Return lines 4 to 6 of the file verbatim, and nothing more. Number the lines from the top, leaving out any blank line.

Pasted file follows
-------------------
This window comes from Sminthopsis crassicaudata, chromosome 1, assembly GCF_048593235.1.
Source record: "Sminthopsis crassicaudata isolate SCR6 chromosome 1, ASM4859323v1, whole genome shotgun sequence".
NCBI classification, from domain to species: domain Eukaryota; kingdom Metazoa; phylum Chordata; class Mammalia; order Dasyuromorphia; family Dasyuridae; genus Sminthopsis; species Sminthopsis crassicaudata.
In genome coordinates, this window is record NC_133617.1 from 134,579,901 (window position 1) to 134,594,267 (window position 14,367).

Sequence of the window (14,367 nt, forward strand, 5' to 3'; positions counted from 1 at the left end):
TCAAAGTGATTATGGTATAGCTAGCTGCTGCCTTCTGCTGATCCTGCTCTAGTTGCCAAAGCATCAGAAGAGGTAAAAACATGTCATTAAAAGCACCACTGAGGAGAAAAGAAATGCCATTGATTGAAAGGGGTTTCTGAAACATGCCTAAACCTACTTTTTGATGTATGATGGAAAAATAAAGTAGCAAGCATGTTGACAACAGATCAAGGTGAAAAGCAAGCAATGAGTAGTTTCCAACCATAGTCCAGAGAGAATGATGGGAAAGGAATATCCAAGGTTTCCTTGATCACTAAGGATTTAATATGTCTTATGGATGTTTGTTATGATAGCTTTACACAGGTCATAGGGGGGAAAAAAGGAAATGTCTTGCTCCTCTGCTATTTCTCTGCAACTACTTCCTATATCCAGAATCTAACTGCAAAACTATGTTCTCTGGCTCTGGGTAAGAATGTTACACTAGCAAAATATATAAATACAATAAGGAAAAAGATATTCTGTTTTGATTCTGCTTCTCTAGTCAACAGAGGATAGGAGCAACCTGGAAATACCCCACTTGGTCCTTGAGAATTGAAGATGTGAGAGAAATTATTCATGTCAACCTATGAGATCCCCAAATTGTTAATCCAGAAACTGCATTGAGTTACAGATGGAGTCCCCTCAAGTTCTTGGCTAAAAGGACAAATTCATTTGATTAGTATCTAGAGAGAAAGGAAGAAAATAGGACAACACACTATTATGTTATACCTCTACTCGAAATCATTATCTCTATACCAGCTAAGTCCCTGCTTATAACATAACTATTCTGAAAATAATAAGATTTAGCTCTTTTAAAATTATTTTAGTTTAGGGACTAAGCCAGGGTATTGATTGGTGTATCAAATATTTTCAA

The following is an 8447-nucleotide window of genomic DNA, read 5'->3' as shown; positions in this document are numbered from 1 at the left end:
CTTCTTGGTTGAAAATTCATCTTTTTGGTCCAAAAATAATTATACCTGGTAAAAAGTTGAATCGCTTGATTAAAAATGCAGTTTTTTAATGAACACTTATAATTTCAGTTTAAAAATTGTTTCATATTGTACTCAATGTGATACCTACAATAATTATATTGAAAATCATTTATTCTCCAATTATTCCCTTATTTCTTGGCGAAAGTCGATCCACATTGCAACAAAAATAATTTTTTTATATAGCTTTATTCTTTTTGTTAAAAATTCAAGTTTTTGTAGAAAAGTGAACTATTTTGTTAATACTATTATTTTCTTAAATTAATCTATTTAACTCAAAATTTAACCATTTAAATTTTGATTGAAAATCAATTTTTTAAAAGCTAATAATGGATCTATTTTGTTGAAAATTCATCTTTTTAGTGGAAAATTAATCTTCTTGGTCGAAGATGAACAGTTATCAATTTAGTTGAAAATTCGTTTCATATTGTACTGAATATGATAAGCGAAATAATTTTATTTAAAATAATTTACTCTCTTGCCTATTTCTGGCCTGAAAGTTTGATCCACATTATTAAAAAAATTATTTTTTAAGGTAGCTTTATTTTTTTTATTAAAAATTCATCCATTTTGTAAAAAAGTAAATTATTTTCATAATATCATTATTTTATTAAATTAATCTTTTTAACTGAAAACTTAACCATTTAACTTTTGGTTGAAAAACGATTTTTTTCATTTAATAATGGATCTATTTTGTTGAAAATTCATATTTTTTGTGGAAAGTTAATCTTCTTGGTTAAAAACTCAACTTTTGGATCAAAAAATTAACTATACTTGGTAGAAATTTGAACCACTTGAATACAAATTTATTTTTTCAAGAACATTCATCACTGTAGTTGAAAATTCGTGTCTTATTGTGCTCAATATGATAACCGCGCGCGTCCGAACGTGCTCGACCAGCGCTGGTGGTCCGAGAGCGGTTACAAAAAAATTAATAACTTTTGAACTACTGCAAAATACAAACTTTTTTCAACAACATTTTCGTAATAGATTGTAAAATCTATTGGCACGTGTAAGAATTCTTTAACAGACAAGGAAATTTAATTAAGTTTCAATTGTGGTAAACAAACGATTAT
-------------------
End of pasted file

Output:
In genome coordinates, this window is record NC_133617.1 from 134,579,901 (window position 1) to 134,594,267 (window position 14,367).

Sequence of the window (14,367 nt, forward strand, 5' to 3'; positions counted from 1 at the left end):
TCAAAGTGATTATGGTATAGCTAGCTGCTGCCTTCTGCTGATCCTGCTCTAGTTGCCAAAGCATCAGAAGAGGTAAAAACATGTCATTAAAAGCACCACTGAGGAGAAAAGAAATGCCATTGATTGAAAGGGGTTTCTGAAACATGCCTAAACCTACTTTTTGATGTATGATGGAAAAATAAAGTAGCAAGCATGTTGACAACAGATCAAGGTGAAAAGCAAGCAATGAGTAGTTTCCAACCATAGTCCAGAGAGAATGATGGGAAAGGAATATCCAAGGTTTCCTTGATCACTAAGGATTTAATATGTCTTATGGATGTTTGTTATGATAGCTTTACACAGGTCATAGGGGGGAAAAAAGGAAATGTCTTGCTCCTCTGCTATTTCTCTGCAACTACTTCCTATATCCAGAATCTAACTGCAAAACTATGTTCTCTGGCTCTGGGTAAGAATGTTACACTAGCAAAATATATAAATACAATAAGGAAAAAGATATTCTGTTTTGATTCTGCTTCTCTAGTCAACAGAGGATAGGAGCAACCTGGAAATACCCCACTTGGTCCTTGAGAATTGAAGATGTGAGAGAAATTATTCATGTCAACCTATGAGATCCCCAAATTGTTAATCCAGAAACTGCATTGAGTTACAGATGGAGTCCCCTCAAGTTCTTGGCTAAAAGGACAAATTCATTTGATTAGTATCTAGAGAGAAAGGAAGAAAATAGGACAACACACTATTATGTTATACCTCTACTCGAAATCATTATCTCTATACCAGCTAAGTCCCTGCTTATAACATAACTATTCTGAAAATAATAAGATTTAGCTCTTTTAAAATTATTTTAGTTTAGGGACTAAGCCAGGGTATTGATTGGTGTATCAAATATTTTCAA